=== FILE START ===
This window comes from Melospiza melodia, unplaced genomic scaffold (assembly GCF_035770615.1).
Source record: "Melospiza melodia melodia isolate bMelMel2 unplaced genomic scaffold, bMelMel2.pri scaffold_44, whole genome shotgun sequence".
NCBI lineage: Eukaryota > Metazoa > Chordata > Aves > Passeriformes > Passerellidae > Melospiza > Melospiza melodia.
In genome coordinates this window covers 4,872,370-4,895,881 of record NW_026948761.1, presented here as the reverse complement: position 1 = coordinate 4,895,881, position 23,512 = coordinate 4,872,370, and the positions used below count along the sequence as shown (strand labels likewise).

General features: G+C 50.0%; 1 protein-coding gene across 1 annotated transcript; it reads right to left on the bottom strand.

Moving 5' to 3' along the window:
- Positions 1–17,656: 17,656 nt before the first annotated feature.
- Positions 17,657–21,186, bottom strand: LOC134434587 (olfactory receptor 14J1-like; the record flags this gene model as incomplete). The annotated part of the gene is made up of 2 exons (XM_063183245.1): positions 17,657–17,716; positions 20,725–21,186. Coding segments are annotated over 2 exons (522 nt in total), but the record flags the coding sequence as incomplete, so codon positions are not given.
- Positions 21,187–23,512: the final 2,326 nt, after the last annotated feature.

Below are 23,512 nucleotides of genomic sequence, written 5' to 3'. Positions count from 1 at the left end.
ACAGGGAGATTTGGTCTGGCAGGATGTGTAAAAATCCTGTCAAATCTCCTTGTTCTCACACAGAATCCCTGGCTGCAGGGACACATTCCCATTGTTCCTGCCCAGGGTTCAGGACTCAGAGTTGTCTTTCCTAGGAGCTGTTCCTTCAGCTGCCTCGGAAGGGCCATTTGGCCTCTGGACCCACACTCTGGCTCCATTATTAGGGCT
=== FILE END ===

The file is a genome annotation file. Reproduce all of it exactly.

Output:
This window comes from Melospiza melodia, unplaced genomic scaffold (assembly GCF_035770615.1).
Source record: "Melospiza melodia melodia isolate bMelMel2 unplaced genomic scaffold, bMelMel2.pri scaffold_44, whole genome shotgun sequence".
NCBI lineage: Eukaryota > Metazoa > Chordata > Aves > Passeriformes > Passerellidae > Melospiza > Melospiza melodia.
In genome coordinates this window covers 4,872,370-4,895,881 of record NW_026948761.1, presented here as the reverse complement: position 1 = coordinate 4,895,881, position 23,512 = coordinate 4,872,370, and the positions used below count along the sequence as shown (strand labels likewise).

General features: G+C 50.0%; 1 protein-coding gene across 1 annotated transcript; it reads right to left on the bottom strand.

Moving 5' to 3' along the window:
- Positions 1–17,656: 17,656 nt before the first annotated feature.
- Positions 17,657–21,186, bottom strand: LOC134434587 (olfactory receptor 14J1-like; the record flags this gene model as incomplete). The annotated part of the gene is made up of 2 exons (XM_063183245.1): positions 17,657–17,716; positions 20,725–21,186. Coding segments are annotated over 2 exons (522 nt in total), but the record flags the coding sequence as incomplete, so codon positions are not given.
- Positions 21,187–23,512: the final 2,326 nt, after the last annotated feature.

Below are 23,512 nucleotides of genomic sequence, written 5' to 3'. Positions count from 1 at the left end.
ACAGGGAGATTTGGTCTGGCAGGATGTGTAAAAATCCTGTCAAATCTCCTTGTTCTCACACAGAATCCCTGGCTGCAGGGACACATTCCCATTGTTCCTGCCCAGGGTTCAGGACTCAGAGTTGTCTTTCCTAGGAGCTGTTCCTTCAGCTGCCTCGGAAGGGCCATTTGGCCTCTGGACCCACACTCTGGCTCCATTATTAGGGCT